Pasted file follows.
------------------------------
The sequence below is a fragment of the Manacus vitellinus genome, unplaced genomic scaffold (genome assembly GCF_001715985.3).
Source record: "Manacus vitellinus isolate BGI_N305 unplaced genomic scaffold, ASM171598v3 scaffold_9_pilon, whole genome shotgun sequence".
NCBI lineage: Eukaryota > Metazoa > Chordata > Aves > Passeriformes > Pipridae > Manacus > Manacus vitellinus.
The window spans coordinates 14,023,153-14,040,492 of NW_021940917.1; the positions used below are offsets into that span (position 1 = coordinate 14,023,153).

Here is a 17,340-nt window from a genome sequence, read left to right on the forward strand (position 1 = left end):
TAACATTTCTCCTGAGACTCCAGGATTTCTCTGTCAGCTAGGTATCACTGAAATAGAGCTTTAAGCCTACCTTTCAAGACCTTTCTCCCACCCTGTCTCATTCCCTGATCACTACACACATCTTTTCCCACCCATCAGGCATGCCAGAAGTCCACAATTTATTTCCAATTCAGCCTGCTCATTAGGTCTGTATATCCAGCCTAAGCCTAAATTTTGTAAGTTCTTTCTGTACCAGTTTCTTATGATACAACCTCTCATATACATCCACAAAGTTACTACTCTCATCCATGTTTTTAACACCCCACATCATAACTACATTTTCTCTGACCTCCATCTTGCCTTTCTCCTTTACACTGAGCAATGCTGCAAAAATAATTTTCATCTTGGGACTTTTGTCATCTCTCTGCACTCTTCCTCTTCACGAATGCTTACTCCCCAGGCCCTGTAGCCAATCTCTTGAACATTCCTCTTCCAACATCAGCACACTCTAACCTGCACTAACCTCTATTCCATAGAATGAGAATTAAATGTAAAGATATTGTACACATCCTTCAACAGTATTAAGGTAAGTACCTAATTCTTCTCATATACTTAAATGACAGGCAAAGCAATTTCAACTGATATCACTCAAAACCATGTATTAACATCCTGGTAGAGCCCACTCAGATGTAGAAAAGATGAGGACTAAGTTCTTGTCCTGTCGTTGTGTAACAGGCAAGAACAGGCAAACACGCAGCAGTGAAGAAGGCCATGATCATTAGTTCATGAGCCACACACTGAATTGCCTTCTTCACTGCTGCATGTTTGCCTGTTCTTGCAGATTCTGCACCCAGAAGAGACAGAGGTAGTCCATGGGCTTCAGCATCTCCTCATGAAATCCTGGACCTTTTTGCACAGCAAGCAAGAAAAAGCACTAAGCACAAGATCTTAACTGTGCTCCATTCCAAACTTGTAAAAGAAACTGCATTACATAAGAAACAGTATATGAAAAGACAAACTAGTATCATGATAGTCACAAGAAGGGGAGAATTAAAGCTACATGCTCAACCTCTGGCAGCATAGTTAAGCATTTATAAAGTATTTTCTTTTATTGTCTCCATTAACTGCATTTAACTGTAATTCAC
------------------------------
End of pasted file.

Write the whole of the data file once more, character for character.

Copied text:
The sequence below is a fragment of the Manacus vitellinus genome, unplaced genomic scaffold (genome assembly GCF_001715985.3).
Source record: "Manacus vitellinus isolate BGI_N305 unplaced genomic scaffold, ASM171598v3 scaffold_9_pilon, whole genome shotgun sequence".
NCBI lineage: Eukaryota > Metazoa > Chordata > Aves > Passeriformes > Pipridae > Manacus > Manacus vitellinus.
The window spans coordinates 14,023,153-14,040,492 of NW_021940917.1; the positions used below are offsets into that span (position 1 = coordinate 14,023,153).

Here is a 17,340-nt window from a genome sequence, read left to right on the forward strand (position 1 = left end):
TAACATTTCTCCTGAGACTCCAGGATTTCTCTGTCAGCTAGGTATCACTGAAATAGAGCTTTAAGCCTACCTTTCAAGACCTTTCTCCCACCCTGTCTCATTCCCTGATCACTACACACATCTTTTCCCACCCATCAGGCATGCCAGAAGTCCACAATTTATTTCCAATTCAGCCTGCTCATTAGGTCTGTATATCCAGCCTAAGCCTAAATTTTGTAAGTTCTTTCTGTACCAGTTTCTTATGATACAACCTCTCATATACATCCACAAAGTTACTACTCTCATCCATGTTTTTAACACCCCACATCATAACTACATTTTCTCTGACCTCCATCTTGCCTTTCTCCTTTACACTGAGCAATGCTGCAAAAATAATTTTCATCTTGGGACTTTTGTCATCTCTCTGCACTCTTCCTCTTCACGAATGCTTACTCCCCAGGCCCTGTAGCCAATCTCTTGAACATTCCTCTTCCAACATCAGCACACTCTAACCTGCACTAACCTCTATTCCATAGAATGAGAATTAAATGTAAAGATATTGTACACATCCTTCAACAGTATTAAGGTAAGTACCTAATTCTTCTCATATACTTAAATGACAGGCAAAGCAATTTCAACTGATATCACTCAAAACCATGTATTAACATCCTGGTAGAGCCCACTCAGATGTAGAAAAGATGAGGACTAAGTTCTTGTCCTGTCGTTGTGTAACAGGCAAGAACAGGCAAACACGCAGCAGTGAAGAAGGCCATGATCATTAGTTCATGAGCCACACACTGAATTGCCTTCTTCACTGCTGCATGTTTGCCTGTTCTTGCAGATTCTGCACCCAGAAGAGACAGAGGTAGTCCATGGGCTTCAGCATCTCCTCATGAAATCCTGGACCTTTTTGCACAGCAAGCAAGAAAAAGCACTAAGCACAAGATCTTAACTGTGCTCCATTCCAAACTTGTAAAAGAAACTGCATTACATAAGAAACAGTATATGAAAAGACAAACTAGTATCATGATAGTCACAAGAAGGGGAGAATTAAAGCTACATGCTCAACCTCTGGCAGCATAGTTAAGCATTTATAAAGTATTTTCTTTTATTGTCTCCATTAACTGCATTTAACTGTAATTCAC